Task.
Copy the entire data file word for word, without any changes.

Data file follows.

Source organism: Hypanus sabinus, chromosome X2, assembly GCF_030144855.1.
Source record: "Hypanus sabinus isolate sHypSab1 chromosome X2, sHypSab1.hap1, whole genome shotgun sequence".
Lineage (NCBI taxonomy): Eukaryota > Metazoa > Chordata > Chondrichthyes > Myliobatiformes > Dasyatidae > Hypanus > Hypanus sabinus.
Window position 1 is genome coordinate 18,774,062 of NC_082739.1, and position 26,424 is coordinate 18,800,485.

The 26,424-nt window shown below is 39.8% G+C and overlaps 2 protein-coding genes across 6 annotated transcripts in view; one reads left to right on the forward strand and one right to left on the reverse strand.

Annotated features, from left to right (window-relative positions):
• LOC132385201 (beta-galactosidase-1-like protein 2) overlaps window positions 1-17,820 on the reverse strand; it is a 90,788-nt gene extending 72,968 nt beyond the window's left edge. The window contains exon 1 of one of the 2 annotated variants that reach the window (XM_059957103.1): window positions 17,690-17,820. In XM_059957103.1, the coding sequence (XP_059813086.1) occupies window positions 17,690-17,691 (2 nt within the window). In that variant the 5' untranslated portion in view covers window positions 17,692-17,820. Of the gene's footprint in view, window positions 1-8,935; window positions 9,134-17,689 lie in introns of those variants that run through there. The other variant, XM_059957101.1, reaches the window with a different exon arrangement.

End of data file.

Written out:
Source organism: Hypanus sabinus, chromosome X2, assembly GCF_030144855.1.
Source record: "Hypanus sabinus isolate sHypSab1 chromosome X2, sHypSab1.hap1, whole genome shotgun sequence".
Lineage (NCBI taxonomy): Eukaryota > Metazoa > Chordata > Chondrichthyes > Myliobatiformes > Dasyatidae > Hypanus > Hypanus sabinus.
Window position 1 is genome coordinate 18,774,062 of NC_082739.1, and position 26,424 is coordinate 18,800,485.

The 26,424-nt window shown below is 39.8% G+C and overlaps 2 protein-coding genes across 6 annotated transcripts in view; one reads left to right on the forward strand and one right to left on the reverse strand.

Annotated features, from left to right (window-relative positions):
• LOC132385201 (beta-galactosidase-1-like protein 2) overlaps window positions 1-17,820 on the reverse strand; it is a 90,788-nt gene extending 72,968 nt beyond the window's left edge. The window contains exon 1 of one of the 2 annotated variants that reach the window (XM_059957103.1): window positions 17,690-17,820. In XM_059957103.1, the coding sequence (XP_059813086.1) occupies window positions 17,690-17,691 (2 nt within the window). In that variant the 5' untranslated portion in view covers window positions 17,692-17,820. Of the gene's footprint in view, window positions 1-8,935; window positions 9,134-17,689 lie in introns of those variants that run through there. The other variant, XM_059957101.1, reaches the window with a different exon arrangement.